The Wildlife Trusts have engaged with the Panel at every opportunity. Our recommendations to the Panel reflect our vision for A Living Landscape and enshrine the thinking about nature’s recovery in the Lawton Review and Natural Environment White Paper. The Wildlife Trusts submitted a response to the Panel’s call for views, which can be downloaded at http://www.wildlifetrusts.org/living-landscape/woodland-and-forestry/independent-panel-forestry-england
The Natural Environment White Paper
The Government’s White Paper, published in June 2011, emphasises the intrinsic, economic and social value of the natural environment. It also endorses the need for a landscape-scale approach to securing nature’s recovery.
The Wildlife Trusts (TWT) www.wildlifetrusts.org/woodland
There are 37 individual Wildlife Trusts in England. The Wildlife Trusts have more than 740,000 members in England including 140,000 members of our junior branch Wildlife Watch. Our vision is to create A Living Landscape and secure Living Seas. Each Wildlife Trust is working within its local communities to inspire people about the future of their area: their own Living Landscapes and Living Seas.
As a charity concerned with protecting wildlife sites and securing nature’s recovery, The Wildlife Trusts’ key interest is to ensure places rich in nature are identified and protected for the future.
The Wildlife Trusts’ vision of A Living Landscape is a recovery plan for nature which involves enlarging, improving, creating and joining up wildlife-rich areas of land to create a connected ecological network across the UK. Woodlands are a key part of that ecological network. The Wildlife Trusts want to see all of the existing native woodlands safeguarded. In some areas conifer plantations should be restored to their former glory as heath, bog or broadleaved woodland habitats. To fulfil our vision we are committed to securing the best use and management of all land, including forests and woods, for the benefit of people and wildlife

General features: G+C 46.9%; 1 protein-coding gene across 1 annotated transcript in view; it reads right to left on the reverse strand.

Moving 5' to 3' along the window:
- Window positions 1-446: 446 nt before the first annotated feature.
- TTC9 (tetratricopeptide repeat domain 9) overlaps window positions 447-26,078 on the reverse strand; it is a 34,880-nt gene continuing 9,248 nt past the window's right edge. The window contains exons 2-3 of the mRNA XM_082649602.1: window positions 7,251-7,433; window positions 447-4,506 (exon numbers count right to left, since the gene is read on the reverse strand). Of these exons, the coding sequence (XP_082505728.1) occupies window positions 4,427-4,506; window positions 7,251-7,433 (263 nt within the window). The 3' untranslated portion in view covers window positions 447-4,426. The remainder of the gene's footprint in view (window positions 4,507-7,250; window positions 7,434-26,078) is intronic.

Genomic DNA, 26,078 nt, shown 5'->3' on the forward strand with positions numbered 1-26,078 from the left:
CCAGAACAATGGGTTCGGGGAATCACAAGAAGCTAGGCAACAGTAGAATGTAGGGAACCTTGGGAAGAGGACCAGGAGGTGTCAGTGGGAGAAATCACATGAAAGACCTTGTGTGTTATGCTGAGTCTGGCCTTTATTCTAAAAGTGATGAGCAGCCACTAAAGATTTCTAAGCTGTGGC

Historic background on The Wildlife Trusts’ work in woods and forests
World War II saw large-scale felling of ancient broadleaved woods and their conversion to conifers to grow and supply timber for the war effort, as we were no longer able to rely on timber imports. In the 1950s and 60s, to secure long-term supplies of timber, there was extensive planting of conifers on semi-natural habitats such as heathland, grassland, bog and wetland. As a result, during the 20th Century, 40% of England’s ancient woodland was converted to plantations. Woodlands have also been lost or damaged through urban and agricultural development and now, ancient woodlands cover just three per cent of England’s land area. Of the remaining ancient woodlands, 80% are less than 20 hectares in size and half of these are even smaller - less than five hectares.
For many decades Wildlife Trusts have tried to stem the tide against forestry practices destroying key habitats such as bogs and heathlands and have safeguarded precious ancient woodlands against destruction. The Wildlife Trusts care for more than 16,000 ha of woodland in England alone.
We're also involved with many community woodlands and help to advise on woodland creation projects. Many Wildlife Trusts are also involved with increasingly large-scale schemes to create and restore other wildlife habitats such as heathland and wetland within woodlands. Find out more about The Wildlife Trusts and woodland conservation work with community woods, nature reserves and restoration schemes.
Tagged with: Living Landscapes